Lalaith gulped. She could feel his words against her hair. He had drawn so close, that she could feel the movement of his breath against her back as he placed his hands one on either side of her against the railing, as his chin rested atop her hair.
“Do you notice any of your suitors? Is there one whose affection you long for, whom you dream of unceasingly, whose very name stirs within you a longing that cannot be ignored?”
Lalaith opened her mouth to respond to this, but found she could not. Could she dare to break his heart? To speak the truth would be to confess that her answer was indeed yes, but that her ever increasing longing was for Legolas, not Haldir. What would that do to him? Haldir was her friend, and she did not wish to hurt him, but neither did she want to allow him upon paths were she did not wish for him to tread.
“Lalaith?” The tender tones in Haldir’s voice quavered through her, and she found herself trembling as she felt his hands large and warm, move to cover her own. Without breaking contact with her, his fingertips slid up her arms until his hands covered her shoulders and he firmly, yet gently turned her slowly to face him.
His eyes were alight in the dark as he murmured, “Do you understand of what I am speaking?”
“Yes, Haldir.” She whispered in answer to his query. But as a wane smile began its way across his face, at her answer, Lalaith’s heart sank. He had misunderstood her. She had said yes, meaning that she understood his question. But he had taken her answer to mean that she both understood his question, and answered it. In the way he had hoped.
Her world seemed to freeze as his sturdy arms slipped about her, and his head began to lower, ever so slowly, toward her own. Panic rose in her, but she fought it desperately down.
“Yes, Haldir, I know of what you speak.” She blurted, edging out of the circle his arms had created about her, uttering a soft laugh. “But I doubt I could gather as many suitors to me as Lothriel doubtlessly is plagued with. As her greatest friend, surely you have noticed how her beauty is beyond compare.”
“Lalaith?” He asked softly, and her eyes crushed closed at his plaintive, confused tones edged with a thread of pain.
“Haldir, please. The night has grown late, and I am weary.” She knew she was stammering shamelessly, but she did not care. “Surely you must be more than ready to rest, after your long ride today.”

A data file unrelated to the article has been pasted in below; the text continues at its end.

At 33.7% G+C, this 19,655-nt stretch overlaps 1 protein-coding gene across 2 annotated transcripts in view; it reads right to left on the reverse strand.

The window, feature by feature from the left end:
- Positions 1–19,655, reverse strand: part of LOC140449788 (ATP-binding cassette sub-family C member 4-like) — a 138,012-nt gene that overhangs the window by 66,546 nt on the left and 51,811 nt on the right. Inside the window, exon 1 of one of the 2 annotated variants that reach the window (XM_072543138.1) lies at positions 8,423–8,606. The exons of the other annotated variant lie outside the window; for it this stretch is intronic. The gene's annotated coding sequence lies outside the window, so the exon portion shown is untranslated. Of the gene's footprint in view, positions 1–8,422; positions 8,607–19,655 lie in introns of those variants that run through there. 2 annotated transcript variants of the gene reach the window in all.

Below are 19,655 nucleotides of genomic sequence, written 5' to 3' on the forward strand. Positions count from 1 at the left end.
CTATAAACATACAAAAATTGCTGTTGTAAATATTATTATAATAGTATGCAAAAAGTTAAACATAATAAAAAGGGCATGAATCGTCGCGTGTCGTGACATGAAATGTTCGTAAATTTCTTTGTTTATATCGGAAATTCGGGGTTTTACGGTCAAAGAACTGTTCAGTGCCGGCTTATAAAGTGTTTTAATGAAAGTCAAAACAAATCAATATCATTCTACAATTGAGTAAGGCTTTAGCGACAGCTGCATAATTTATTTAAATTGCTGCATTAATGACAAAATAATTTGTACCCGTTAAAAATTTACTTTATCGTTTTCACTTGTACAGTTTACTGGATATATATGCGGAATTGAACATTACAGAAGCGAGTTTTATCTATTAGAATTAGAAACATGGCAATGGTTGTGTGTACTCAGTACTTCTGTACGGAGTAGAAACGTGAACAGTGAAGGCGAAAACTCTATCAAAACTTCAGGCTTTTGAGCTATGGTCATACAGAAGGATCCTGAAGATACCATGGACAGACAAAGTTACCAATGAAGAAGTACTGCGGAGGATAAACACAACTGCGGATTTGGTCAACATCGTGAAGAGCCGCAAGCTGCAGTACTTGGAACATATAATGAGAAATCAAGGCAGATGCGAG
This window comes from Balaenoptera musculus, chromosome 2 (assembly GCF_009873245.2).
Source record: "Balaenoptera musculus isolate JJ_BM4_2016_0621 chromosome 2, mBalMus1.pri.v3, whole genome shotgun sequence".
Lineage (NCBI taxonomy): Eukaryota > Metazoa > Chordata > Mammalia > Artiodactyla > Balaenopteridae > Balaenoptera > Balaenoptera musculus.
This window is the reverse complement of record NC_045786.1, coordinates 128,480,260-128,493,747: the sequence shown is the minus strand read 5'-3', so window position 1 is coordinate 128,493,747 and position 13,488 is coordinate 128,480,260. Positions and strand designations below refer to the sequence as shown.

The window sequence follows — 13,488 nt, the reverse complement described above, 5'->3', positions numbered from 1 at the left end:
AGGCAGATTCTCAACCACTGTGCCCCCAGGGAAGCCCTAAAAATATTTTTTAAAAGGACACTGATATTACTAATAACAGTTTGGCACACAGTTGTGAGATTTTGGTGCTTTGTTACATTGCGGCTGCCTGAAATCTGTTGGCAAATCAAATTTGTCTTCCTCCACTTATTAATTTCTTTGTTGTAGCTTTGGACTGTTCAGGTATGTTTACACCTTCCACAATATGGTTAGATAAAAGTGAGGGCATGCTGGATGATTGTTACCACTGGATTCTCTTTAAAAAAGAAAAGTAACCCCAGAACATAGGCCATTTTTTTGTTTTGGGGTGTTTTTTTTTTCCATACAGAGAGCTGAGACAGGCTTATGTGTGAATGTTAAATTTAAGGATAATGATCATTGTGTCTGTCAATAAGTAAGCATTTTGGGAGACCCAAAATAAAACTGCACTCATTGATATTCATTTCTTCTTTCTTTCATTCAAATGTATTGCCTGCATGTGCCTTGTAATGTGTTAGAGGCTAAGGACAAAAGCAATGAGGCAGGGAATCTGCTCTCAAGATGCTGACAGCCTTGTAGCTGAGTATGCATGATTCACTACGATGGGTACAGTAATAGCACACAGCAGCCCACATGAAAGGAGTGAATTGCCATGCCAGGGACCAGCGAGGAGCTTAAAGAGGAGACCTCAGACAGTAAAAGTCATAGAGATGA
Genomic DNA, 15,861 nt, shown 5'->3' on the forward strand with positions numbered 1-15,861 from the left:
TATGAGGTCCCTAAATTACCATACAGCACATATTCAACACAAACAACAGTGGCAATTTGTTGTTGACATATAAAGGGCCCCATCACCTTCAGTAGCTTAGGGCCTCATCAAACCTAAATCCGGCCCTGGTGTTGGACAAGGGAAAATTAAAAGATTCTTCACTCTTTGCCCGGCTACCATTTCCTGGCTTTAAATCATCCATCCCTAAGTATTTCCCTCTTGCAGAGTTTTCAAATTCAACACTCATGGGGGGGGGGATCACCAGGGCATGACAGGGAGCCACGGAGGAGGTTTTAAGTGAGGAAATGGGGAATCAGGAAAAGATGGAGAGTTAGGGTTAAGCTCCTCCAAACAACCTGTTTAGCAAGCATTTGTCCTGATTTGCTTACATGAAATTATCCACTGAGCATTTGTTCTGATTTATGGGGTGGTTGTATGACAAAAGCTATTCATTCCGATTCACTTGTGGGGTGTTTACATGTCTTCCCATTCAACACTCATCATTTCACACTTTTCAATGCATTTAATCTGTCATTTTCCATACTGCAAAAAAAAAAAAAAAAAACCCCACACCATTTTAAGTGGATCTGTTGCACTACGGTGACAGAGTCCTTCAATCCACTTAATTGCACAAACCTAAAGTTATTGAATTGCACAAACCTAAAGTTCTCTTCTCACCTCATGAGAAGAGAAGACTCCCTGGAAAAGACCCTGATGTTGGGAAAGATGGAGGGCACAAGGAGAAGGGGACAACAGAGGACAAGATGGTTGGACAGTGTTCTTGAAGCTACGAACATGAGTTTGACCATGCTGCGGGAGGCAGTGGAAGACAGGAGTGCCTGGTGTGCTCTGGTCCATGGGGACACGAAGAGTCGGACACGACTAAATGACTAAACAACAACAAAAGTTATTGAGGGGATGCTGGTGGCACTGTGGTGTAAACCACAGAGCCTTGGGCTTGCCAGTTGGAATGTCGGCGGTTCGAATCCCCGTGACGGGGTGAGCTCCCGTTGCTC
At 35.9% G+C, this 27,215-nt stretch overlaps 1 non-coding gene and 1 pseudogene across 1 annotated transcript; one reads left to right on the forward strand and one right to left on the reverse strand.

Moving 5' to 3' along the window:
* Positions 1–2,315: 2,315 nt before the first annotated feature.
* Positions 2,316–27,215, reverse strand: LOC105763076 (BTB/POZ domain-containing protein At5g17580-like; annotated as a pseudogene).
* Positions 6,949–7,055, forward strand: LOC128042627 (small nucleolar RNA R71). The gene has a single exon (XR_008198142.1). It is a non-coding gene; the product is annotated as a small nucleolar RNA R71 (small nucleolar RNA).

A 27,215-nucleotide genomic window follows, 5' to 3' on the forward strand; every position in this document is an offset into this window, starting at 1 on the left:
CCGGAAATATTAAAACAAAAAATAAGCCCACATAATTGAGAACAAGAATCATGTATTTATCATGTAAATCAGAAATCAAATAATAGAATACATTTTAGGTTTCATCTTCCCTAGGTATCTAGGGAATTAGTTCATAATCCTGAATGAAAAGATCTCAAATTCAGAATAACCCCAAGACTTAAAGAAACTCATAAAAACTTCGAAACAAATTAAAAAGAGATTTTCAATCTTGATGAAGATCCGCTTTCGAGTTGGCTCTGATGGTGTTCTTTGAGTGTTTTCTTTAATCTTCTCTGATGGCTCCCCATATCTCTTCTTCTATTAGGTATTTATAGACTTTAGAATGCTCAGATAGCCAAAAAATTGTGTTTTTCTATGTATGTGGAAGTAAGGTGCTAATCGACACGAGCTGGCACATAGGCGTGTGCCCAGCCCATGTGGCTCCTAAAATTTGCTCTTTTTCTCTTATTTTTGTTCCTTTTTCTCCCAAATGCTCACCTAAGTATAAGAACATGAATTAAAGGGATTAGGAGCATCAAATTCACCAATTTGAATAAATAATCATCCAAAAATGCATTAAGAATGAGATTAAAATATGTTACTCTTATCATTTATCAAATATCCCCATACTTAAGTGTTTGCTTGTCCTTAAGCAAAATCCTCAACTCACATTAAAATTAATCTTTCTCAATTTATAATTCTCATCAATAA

“Yes,” he muttered, the disappointment in his voice adding a gravely undertone to his words. “Suddenly I am very tired, Lalaith.” His arms slipped away from her to fall helplessly to his sides. He turned away from her, and moved slowly away from her along the portico as it bent around the curve of the beech, toward the twining staircase that wove its way away from her door, and downward around the tree’s massive trunk.
Lalaith followed him silently, wringing her hands and cursing herself for hurting him.
He dropped down the first steps that entwined the great beech, and paused turning back his eyes and seeking hers where she stood behind him, watching him with sorrowful, timid eyes.
“Lalaith-,” He muttered with a voice that quavered softly as he spoke.
“Yes?” She returned, hearing her own voice equally unsure as his.
“Your beauty, like Lothriel’s, is beyond compare.”
She stiffened as his hand came up, the bare tips of his fingers brushing her cheek.
“The Valiër themselves must envy you.”
She stood unmoving a long moment, not knowing how to respond to this, before she uttered a broken sigh and murmured, “Goodnight, Haldir. Sleep well.”
At this, Haldir smiled, a weak, sad smile as if mildly humored by something she had said. “Goodnight, Lalaith.” He murmured, then turned away.
Lalaith watched his back, straight and strong, though his head was slightly bent in an attitude of weariness as he descended her steps away from her, until he had moved round the great trunk, and had passed beyond her sight.
Turning back, she moved into the shadows of her room until she stood at the foot of her bed.
“Oh, Legolas. Come back.” She murmured, hearing her voice thickened with tears she did not wish to fall, and her arms ached with an emptiness she didn’t understand. “Things would be so much simpler with you here.”
Biting back tears, and not bothering herself to change into her night gown, she flung herself onto her bed, and buried her face in her pillow, though she knew sleep would be long in coming.